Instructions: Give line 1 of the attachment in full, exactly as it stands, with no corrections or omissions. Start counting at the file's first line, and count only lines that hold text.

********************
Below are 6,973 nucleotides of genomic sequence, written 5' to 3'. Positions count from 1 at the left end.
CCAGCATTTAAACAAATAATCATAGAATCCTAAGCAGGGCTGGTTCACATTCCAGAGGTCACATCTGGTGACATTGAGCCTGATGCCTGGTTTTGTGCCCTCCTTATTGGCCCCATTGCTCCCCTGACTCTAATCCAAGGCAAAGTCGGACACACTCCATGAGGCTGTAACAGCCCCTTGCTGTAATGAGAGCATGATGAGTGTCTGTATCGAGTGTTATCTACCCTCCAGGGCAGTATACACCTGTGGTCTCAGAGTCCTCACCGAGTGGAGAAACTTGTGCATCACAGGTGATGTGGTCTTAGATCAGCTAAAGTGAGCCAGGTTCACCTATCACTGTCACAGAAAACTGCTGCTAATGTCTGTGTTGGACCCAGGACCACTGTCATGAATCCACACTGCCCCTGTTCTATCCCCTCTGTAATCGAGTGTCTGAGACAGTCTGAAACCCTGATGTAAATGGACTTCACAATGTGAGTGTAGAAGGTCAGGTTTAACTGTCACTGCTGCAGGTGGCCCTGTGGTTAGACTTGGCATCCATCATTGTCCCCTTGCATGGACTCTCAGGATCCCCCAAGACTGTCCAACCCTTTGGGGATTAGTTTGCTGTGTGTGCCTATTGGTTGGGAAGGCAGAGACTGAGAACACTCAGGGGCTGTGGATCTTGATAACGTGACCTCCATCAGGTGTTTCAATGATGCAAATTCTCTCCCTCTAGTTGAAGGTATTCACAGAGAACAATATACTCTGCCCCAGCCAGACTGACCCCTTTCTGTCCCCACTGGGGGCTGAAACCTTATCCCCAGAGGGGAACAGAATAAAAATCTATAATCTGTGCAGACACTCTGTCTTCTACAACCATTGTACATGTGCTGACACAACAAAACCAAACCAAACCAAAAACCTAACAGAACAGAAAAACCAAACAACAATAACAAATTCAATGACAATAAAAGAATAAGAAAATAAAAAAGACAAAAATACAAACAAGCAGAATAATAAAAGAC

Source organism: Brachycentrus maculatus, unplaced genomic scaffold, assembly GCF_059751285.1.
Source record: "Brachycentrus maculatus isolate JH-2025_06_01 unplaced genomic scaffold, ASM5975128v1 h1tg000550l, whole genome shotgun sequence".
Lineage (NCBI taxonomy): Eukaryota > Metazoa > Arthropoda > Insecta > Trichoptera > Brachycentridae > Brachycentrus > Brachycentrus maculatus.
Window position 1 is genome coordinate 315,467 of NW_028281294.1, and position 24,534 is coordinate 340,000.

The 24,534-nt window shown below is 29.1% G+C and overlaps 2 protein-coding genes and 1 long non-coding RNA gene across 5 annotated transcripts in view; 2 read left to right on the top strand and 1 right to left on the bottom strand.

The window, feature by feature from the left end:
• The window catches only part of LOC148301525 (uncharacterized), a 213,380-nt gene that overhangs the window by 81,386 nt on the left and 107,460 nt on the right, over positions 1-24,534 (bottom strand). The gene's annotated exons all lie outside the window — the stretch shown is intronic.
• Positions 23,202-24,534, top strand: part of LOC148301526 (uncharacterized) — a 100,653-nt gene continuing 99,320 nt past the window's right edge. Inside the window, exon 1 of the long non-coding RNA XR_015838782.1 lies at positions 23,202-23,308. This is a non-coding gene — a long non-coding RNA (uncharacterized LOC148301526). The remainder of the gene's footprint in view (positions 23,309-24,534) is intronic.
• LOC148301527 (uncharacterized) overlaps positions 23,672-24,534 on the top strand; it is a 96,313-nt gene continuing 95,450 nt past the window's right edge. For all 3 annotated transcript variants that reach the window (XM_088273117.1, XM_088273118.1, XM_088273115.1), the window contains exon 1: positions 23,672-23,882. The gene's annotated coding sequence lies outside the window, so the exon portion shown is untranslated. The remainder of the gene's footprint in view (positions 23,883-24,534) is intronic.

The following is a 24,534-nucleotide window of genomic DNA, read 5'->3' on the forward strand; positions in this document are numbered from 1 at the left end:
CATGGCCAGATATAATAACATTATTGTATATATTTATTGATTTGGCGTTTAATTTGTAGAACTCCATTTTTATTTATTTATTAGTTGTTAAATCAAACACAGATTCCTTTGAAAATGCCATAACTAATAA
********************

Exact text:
Below are 6,973 nucleotides of genomic sequence, written 5' to 3'. Positions count from 1 at the left end.